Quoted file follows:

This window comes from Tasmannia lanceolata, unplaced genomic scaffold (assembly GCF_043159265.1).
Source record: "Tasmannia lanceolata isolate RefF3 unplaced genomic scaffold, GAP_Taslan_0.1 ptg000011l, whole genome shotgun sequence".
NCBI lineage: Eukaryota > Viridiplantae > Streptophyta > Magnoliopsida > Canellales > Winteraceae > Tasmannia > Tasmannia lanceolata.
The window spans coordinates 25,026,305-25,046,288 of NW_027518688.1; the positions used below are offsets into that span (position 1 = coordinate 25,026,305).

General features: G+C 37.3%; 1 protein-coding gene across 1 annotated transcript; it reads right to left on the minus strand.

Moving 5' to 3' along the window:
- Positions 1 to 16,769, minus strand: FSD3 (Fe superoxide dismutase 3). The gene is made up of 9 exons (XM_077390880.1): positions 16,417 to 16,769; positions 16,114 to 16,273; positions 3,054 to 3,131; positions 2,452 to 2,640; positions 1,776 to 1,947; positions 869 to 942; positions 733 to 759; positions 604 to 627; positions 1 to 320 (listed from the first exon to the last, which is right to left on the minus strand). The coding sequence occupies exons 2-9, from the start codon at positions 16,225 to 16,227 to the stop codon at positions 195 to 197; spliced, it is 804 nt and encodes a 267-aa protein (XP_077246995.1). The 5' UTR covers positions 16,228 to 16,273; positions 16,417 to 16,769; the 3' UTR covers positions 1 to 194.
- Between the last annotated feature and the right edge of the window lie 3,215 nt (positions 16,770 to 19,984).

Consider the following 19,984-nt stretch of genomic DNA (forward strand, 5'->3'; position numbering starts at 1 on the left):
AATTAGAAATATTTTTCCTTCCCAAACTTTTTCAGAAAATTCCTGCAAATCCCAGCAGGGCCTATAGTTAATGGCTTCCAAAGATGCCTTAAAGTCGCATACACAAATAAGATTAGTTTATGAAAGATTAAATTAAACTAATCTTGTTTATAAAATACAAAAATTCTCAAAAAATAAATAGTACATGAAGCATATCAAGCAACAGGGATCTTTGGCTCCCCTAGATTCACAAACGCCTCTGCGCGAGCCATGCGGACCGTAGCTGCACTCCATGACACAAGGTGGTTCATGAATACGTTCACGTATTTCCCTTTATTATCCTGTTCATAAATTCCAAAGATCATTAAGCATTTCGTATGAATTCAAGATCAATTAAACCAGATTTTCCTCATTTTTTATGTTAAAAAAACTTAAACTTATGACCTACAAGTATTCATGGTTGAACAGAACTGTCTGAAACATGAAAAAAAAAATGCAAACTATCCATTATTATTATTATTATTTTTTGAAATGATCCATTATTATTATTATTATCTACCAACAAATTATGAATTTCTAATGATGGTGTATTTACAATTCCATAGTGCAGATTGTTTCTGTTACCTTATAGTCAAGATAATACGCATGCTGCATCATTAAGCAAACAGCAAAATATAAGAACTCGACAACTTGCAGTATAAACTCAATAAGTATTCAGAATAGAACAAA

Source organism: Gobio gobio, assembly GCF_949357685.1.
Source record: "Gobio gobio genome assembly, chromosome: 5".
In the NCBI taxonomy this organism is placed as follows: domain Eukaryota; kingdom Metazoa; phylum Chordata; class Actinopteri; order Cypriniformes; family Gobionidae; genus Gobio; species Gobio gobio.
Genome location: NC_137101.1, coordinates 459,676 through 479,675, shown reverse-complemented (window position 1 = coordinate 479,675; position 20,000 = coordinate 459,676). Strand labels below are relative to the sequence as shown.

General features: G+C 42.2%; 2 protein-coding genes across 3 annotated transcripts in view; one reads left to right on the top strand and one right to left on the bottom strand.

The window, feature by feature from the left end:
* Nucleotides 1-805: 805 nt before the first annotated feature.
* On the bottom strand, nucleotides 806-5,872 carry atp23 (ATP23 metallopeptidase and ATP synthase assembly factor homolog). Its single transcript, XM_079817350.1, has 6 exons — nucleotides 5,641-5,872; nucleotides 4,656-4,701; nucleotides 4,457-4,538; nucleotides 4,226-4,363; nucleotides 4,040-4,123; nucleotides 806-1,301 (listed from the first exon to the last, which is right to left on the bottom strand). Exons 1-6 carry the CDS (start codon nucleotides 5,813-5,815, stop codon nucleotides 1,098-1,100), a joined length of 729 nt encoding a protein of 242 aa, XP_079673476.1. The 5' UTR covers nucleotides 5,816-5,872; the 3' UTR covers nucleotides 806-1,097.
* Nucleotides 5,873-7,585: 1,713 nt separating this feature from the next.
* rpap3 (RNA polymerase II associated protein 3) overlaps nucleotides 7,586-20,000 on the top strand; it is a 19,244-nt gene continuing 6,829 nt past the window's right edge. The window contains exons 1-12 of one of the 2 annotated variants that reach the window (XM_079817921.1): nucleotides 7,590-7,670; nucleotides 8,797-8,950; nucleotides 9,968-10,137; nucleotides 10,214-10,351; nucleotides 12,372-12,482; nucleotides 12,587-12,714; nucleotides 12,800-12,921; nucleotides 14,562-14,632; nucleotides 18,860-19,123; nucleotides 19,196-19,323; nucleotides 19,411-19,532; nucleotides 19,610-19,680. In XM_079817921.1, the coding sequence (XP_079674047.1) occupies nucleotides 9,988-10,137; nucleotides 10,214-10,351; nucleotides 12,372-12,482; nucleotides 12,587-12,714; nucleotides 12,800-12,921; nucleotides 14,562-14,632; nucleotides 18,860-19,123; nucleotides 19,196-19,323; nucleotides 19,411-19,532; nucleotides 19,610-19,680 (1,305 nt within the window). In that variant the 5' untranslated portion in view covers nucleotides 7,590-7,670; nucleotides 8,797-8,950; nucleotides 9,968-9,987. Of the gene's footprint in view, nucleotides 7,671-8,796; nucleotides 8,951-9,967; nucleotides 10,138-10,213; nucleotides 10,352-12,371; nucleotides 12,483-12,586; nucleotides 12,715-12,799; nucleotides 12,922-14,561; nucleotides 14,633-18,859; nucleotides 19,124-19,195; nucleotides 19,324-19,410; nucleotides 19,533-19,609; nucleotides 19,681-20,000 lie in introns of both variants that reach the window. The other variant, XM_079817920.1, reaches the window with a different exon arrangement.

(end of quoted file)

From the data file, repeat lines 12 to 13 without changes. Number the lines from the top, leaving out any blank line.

Source record: "Gobio gobio genome assembly, chromosome: 5".
In the NCBI taxonomy this organism is placed as follows: domain Eukaryota; kingdom Metazoa; phylum Chordata; class Actinopteri; order Cypriniformes; family Gobionidae; genus Gobio; species Gobio gobio.